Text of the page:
Transcript: Gere Reist: At the Helm of General Conference
See full video here.
(Locator: General Conference 2012, Tampa, Florida)
He’s been a familiar face at General Conference for almost 25 years.
Bishop Patrick Streiff, Central and Southern Europe Episcopal Area: “I would like to ask the Secretary of General Conference to give us a little bit of backup.”
Gere Reist: “Fitzgerald Reist, Secretary of the General Conference.”
Since 2004, the Reverend Gere Reist has served The United Methodist Church as the Secretary of General Conference, a gathering that sets the direction of the church for the next four years. During the sessions, Reist is present for every vote.
Gere Reist: “We have by our record had 18 amendments offered this evening.”
He works behind the scenes too, keeping up with the day-to-day details.
Gere Reist: “Host volunteer services has advised us that they have a lot of personal items that have been returned to their booth. These include such things as passports, picture IDs and such.”
Planning for General Conference takes years, but the two weeks the event happens are the most intense.
Gere Reist: “Typically as secretary of the General Conference I’m in the office until midnight, and I’m back in the office before 7 a.m. It’s the people that I work with that keep my energy up. And volunteer staff, delegates should remember, they’re not paid. They’re volunteers. They don’t get to vote. When you’re around people with that kind of self-discipline and that kind of caring, giving up two weeks of their lives to help something happen in which they don’t have a voice. That’s energizing.”
Gere Reist: “There have been several persons asking how you should write your checks. I hope you will write them as large as possible.”
Humor and prayer sustain Reist.
Gere Reist: “Being at General Conference is an act of constant prayer. People may not see me bow my head but they may see my lips moving a lot. I try to focus on the people I’m with when I’m with them. When I’m walking down the hallway, though, I’m probably praying.”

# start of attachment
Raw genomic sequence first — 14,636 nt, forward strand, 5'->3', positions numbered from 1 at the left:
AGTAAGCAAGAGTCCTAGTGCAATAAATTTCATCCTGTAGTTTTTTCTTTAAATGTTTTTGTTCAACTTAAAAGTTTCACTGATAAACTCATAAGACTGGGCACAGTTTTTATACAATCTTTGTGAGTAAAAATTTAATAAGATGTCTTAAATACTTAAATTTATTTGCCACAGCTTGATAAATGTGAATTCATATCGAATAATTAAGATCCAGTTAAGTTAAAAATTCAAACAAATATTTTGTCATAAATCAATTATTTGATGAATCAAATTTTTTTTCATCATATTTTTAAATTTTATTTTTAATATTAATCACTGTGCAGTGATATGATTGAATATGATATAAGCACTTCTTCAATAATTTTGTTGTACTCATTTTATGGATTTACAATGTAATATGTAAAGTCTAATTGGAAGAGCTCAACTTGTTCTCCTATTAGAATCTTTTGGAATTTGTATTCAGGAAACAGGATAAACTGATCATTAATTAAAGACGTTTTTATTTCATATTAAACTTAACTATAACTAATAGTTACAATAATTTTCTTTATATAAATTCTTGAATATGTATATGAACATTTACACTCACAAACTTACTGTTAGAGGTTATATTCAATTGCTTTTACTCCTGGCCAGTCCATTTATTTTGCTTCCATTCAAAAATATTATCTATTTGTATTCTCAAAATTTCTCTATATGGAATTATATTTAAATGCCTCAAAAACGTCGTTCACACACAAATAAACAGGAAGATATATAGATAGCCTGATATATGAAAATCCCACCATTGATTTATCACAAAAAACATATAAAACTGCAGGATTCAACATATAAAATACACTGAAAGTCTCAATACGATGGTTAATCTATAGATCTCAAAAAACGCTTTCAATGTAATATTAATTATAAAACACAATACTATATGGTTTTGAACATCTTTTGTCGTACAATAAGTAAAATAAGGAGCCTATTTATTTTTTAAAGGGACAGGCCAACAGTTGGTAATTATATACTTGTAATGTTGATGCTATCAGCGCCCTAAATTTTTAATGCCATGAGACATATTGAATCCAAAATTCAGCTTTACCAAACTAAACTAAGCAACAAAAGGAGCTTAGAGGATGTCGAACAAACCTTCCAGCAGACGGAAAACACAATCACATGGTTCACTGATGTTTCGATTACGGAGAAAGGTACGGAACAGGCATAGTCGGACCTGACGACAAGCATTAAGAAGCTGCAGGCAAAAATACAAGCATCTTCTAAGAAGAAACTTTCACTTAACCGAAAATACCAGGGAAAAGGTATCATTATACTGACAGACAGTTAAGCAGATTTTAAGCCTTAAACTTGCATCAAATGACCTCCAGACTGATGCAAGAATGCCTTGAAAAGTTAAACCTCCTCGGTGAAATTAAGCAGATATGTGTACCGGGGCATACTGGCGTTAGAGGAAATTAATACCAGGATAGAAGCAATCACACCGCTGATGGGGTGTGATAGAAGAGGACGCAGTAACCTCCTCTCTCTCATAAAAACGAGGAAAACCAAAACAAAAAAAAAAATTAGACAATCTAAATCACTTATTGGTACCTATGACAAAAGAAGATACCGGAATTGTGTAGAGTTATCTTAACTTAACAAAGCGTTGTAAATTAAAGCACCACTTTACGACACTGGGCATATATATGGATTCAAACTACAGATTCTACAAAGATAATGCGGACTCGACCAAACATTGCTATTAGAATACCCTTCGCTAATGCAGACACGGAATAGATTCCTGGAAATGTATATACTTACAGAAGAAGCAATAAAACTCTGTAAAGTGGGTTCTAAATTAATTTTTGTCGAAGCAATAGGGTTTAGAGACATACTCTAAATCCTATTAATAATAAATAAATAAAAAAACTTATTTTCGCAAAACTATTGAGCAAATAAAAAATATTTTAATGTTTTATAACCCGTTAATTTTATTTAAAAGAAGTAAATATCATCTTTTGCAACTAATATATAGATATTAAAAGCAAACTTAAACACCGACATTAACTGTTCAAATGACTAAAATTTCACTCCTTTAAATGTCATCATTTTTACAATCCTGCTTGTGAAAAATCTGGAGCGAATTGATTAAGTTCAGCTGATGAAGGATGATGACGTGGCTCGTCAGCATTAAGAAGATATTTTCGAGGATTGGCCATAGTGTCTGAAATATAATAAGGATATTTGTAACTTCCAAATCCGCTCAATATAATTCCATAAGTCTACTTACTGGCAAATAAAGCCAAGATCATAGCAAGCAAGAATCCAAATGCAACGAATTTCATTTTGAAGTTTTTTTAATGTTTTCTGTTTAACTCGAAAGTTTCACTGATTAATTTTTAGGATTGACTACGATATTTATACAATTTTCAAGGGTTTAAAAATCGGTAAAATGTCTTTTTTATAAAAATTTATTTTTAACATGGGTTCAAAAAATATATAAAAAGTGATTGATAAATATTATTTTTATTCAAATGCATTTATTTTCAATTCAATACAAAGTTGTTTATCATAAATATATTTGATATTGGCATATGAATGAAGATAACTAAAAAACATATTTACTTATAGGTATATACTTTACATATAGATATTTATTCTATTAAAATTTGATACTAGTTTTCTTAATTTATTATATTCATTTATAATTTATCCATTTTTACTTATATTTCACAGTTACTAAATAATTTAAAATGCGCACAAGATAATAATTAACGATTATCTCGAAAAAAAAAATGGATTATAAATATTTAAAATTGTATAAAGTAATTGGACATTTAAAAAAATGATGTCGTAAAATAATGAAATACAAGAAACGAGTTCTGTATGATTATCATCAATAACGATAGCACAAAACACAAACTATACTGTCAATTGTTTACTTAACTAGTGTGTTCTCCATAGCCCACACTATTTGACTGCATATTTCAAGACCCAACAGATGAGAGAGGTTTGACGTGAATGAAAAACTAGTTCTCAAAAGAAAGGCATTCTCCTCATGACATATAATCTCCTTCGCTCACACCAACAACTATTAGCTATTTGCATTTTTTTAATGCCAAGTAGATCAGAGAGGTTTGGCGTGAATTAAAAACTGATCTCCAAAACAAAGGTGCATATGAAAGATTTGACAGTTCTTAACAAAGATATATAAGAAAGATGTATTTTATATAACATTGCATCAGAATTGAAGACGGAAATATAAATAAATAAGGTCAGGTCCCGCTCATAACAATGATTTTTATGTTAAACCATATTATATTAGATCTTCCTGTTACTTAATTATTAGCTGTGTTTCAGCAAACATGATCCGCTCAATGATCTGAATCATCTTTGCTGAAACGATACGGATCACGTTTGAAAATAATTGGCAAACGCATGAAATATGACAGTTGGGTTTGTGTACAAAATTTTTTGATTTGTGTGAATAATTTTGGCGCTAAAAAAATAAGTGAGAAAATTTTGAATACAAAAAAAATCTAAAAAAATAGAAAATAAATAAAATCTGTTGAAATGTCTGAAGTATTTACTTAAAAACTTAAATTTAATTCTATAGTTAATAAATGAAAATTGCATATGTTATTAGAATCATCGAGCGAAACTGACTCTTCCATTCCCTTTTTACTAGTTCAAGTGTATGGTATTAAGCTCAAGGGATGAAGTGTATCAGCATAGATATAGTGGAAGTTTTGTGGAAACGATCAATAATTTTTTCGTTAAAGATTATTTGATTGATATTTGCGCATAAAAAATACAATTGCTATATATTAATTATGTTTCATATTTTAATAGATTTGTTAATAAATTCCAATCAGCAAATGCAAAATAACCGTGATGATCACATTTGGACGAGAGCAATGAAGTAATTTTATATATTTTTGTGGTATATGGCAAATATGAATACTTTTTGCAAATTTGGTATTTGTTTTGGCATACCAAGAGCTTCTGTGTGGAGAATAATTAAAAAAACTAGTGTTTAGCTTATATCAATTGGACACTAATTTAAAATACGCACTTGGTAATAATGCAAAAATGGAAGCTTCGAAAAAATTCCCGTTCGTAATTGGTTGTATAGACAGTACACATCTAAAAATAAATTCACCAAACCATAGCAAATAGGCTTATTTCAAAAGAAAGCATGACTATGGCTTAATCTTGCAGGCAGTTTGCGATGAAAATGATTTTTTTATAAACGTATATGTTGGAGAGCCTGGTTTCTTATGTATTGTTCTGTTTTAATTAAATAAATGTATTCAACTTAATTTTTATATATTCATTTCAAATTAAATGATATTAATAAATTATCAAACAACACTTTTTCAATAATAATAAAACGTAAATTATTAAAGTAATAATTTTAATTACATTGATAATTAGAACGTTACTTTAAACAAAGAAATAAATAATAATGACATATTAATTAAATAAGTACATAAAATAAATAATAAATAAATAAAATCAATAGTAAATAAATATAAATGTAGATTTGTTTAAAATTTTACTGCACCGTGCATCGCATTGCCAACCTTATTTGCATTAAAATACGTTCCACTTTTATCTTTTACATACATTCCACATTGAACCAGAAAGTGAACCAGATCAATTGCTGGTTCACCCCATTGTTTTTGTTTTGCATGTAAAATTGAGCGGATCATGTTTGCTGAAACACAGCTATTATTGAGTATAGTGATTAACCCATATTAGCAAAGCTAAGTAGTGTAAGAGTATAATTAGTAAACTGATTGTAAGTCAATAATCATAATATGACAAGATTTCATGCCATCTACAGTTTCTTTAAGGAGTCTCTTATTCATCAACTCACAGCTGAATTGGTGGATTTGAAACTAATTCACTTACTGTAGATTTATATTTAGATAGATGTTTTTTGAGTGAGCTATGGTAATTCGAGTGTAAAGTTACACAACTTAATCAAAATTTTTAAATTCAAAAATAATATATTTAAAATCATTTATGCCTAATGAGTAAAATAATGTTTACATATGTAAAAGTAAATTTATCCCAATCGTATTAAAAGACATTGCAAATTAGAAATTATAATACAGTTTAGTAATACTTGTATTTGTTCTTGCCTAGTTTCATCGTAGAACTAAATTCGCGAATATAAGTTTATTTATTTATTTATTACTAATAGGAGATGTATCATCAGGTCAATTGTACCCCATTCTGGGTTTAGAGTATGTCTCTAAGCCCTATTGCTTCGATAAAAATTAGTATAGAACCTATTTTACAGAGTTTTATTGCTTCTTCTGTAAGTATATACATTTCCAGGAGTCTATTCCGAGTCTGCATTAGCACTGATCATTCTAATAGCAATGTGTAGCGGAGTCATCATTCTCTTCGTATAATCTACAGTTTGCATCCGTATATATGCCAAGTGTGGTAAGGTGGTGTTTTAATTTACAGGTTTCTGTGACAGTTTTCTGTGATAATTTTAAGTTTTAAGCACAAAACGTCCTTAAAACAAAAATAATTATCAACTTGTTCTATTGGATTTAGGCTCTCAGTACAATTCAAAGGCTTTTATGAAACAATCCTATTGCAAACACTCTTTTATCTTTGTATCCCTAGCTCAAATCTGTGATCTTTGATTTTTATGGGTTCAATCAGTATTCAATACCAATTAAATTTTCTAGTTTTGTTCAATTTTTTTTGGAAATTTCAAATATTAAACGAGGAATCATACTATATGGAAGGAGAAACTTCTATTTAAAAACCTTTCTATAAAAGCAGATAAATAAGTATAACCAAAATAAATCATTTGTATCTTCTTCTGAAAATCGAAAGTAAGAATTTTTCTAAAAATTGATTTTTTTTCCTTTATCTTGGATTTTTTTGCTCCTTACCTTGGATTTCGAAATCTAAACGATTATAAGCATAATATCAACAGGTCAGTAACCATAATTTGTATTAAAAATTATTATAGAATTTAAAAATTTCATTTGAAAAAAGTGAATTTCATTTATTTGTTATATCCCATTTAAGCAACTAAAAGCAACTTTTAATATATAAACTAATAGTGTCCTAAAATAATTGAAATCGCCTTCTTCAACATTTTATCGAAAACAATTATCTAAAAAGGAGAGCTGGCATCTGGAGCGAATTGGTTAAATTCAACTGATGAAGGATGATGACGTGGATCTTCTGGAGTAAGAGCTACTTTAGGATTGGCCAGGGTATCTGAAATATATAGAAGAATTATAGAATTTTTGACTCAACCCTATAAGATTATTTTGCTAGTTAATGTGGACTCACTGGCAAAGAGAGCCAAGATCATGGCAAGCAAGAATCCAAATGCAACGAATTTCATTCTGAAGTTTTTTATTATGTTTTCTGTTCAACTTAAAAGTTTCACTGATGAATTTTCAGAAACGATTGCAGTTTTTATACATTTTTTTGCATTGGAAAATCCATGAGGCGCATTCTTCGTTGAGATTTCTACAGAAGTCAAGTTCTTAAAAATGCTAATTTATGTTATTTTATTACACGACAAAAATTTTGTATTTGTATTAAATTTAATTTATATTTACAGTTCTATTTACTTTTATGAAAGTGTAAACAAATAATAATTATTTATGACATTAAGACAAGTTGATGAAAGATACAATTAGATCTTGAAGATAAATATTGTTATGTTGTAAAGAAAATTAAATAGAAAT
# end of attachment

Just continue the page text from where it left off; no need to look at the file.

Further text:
Four decades as a pastor serve Reist well in this role.
Gere Reist: “I come at it from a pastoral perspective. I try to listen to people. I try to hear where they’re coming from, what their understanding is, to not be judgmental. We have such different cultures in our church.”
Reist has attended six General Conferences. In 1992, he became inspired to take a more active role after seeing delegates from other cultures struggle with the legislative process.
Gere Reist: “I saw Central Conference delegates being ruled out of order without any explanation to them of why they were out of order. It hurt me to see them go back to their seats with confusion and pain on their faces because they were trying to do something, but they didn’t know how to do it. And they weren’t being helped to do it. That’s been one of the real motivations. And simplifying and streamlining things. I think the church makes better decisions when it understands what it’s doing.”
Gere Reist will retire in December of 2016 but he has enjoyed the fellowship and service during his years at the helm.
(Gere Reist sings "Happy Birthday")
Gere Reist: “I think anybody who goes to General Conference forms friendships that they carry with them. And I worry about people around the world, not in the sense that I’m anxious about them, but that I’m concerned for them and that I’m in prayer for them. And that’s an automatic tie to God. So it strengthens the relationships and it’s an exciting part of the life, to know that we are so closely connected together.”